|Author(s)||Michael Haugh, Lara Weinglass|
|Title||Divided by a common language? Jocular quips and (non-)affiliative responses in initial interactions amongst American and Australian speakers of English|
|Tag(s)||EMCA, quips, affiliation, initial interactions, conversation analysis, interactional pragmatics, American English, Australian English|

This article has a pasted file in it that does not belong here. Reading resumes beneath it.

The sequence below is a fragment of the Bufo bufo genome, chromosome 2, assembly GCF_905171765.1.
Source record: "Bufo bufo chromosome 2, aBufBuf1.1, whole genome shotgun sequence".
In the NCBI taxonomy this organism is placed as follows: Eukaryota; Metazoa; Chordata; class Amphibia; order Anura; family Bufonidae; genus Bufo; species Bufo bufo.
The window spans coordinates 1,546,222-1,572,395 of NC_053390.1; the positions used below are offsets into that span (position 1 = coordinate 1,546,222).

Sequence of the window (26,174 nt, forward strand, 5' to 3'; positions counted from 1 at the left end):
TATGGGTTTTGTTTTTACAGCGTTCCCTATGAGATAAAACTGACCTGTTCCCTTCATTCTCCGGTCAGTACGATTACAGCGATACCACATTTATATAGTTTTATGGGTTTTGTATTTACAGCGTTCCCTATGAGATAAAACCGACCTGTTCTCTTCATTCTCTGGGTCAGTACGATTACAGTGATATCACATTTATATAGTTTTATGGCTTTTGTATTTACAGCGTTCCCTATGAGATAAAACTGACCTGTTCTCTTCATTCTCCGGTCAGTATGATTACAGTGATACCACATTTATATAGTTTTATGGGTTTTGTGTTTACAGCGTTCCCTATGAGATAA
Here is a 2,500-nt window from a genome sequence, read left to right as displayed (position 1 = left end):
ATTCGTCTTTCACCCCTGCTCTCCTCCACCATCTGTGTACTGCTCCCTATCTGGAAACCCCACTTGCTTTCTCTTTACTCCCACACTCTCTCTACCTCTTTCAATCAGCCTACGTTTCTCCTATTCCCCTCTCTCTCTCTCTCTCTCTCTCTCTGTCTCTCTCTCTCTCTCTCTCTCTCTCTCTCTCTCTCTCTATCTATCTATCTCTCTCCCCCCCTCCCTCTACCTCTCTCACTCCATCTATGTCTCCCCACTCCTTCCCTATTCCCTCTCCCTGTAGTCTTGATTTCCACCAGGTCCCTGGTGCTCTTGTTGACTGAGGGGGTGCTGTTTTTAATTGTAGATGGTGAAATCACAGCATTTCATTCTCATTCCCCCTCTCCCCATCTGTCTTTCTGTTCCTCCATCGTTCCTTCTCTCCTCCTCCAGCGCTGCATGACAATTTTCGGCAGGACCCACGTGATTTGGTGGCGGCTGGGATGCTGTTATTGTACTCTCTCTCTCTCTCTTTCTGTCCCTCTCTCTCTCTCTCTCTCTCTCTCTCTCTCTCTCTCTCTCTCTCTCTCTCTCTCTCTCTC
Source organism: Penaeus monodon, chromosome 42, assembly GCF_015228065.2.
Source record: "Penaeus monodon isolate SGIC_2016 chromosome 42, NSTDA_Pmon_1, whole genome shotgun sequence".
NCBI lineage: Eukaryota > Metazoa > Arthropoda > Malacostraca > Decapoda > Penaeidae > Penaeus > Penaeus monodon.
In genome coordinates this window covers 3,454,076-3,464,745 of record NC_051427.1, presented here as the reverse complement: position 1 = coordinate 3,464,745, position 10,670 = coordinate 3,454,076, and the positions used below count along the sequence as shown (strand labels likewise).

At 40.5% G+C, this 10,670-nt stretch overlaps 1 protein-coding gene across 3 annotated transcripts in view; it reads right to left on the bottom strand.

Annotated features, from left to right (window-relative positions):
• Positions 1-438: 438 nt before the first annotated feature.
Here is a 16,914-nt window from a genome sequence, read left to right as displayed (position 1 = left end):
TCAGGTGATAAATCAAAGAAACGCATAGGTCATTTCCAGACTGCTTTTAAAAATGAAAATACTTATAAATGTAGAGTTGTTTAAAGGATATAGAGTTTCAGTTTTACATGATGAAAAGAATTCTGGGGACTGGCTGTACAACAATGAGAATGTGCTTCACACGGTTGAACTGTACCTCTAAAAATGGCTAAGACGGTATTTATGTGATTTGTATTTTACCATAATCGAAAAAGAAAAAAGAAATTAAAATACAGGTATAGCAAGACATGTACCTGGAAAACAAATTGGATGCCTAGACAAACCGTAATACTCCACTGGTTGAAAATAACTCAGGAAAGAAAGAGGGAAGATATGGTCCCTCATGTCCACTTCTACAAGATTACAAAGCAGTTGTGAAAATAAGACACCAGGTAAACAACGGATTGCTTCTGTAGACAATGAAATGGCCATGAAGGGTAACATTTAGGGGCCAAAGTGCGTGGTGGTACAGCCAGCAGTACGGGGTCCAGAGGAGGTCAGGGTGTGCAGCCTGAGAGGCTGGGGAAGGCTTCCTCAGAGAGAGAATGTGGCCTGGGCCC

Studies of conversational humour in intercultural settings have focused largely on illustrating how participants can successfully draw on humour to build rapport. However, it is nevertheless clear that attempts at humour can also go awry in settings in which participants come from different cultural backgrounds. In this paper, we focus on the responses of American and Australian participants to playful or light-hearted comments on, or responses to, another speaker’s just prior serious talk, which are designed to initiate a non-serious side sequence, or what we term “jocular quips”. Drawing from a comparative analysis of thirty recordings of initial interactions involving participants from ostensibly the same (AmAm; AusAus) and different (AmAus) backgrounds, we report our finding that affiliative responses to jocular quips are more prevalent in the “intracultural” dyads (AmAm, AusAus), while non-affiliative responses are more frequent in the “intercultural” dyads (AmAus). We suggest this is due to troubles in accomplishing particularistic co-membership and shared critical, mocking attitudes that are attributed to, or directed at that category. We conclude that Americans and Australians are not “divided by a common language” as such, but rather that affiliating with jocular quips in initial interactions is contingent on the locally situated accomplishment of particular membership categories and predicates associated with these categories.